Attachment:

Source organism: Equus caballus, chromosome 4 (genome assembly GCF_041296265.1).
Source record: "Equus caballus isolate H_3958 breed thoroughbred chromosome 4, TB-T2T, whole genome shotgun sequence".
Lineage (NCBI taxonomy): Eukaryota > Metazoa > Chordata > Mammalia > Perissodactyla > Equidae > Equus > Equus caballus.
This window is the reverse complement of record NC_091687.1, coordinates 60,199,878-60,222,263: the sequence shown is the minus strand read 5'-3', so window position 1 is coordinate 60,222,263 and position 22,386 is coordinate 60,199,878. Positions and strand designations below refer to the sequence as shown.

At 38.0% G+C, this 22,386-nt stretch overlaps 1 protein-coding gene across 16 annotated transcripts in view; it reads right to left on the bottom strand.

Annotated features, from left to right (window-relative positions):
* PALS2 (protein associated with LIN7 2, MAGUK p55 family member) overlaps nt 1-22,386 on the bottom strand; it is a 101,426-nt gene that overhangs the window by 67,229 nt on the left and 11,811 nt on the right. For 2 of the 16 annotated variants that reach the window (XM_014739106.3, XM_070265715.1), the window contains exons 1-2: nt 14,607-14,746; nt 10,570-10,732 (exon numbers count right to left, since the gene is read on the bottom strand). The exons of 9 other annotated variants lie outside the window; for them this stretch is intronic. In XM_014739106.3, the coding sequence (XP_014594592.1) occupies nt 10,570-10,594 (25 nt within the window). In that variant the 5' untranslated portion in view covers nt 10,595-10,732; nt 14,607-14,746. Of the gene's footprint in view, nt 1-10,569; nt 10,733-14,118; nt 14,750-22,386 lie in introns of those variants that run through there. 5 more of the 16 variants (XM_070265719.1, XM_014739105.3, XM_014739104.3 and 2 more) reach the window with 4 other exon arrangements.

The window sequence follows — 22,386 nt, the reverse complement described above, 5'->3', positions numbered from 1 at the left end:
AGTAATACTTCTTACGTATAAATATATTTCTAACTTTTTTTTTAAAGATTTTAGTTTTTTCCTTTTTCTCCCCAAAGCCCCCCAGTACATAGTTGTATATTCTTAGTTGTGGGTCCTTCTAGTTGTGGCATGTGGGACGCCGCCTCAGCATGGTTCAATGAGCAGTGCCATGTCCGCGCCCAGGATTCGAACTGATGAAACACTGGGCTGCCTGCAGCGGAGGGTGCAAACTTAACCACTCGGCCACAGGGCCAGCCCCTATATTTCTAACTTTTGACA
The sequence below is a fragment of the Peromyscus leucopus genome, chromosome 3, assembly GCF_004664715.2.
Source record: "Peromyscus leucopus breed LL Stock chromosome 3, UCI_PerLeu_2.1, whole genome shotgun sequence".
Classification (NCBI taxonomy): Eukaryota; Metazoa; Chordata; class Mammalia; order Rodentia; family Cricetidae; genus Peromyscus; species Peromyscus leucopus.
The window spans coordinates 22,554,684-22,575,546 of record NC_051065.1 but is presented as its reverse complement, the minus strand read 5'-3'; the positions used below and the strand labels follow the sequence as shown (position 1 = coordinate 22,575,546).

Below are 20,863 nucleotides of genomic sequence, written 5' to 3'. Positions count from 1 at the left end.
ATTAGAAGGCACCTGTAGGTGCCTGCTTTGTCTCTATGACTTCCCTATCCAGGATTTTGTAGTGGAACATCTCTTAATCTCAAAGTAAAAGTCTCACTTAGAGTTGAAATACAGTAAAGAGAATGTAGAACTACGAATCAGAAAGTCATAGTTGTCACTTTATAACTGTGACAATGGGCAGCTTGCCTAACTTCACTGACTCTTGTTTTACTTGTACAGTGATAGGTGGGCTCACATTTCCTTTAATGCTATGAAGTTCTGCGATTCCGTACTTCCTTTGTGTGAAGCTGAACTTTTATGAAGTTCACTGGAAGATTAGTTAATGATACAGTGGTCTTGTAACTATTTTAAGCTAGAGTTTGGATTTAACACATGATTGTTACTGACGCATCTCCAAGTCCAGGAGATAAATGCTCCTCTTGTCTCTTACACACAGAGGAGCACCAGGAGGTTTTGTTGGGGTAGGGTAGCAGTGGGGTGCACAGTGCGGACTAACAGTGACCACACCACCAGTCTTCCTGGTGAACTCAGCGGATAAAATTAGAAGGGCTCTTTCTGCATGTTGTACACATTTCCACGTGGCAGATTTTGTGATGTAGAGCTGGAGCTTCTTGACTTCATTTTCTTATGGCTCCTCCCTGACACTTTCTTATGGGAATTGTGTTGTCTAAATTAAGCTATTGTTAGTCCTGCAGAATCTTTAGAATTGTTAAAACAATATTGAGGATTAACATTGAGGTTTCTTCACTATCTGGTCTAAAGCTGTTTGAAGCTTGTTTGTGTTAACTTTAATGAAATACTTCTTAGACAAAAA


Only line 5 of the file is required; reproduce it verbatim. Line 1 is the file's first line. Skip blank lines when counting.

At 38.0% G+C, this 22,386-nt stretch overlaps 1 protein-coding gene across 16 annotated transcripts in view; it reads right to left on the bottom strand.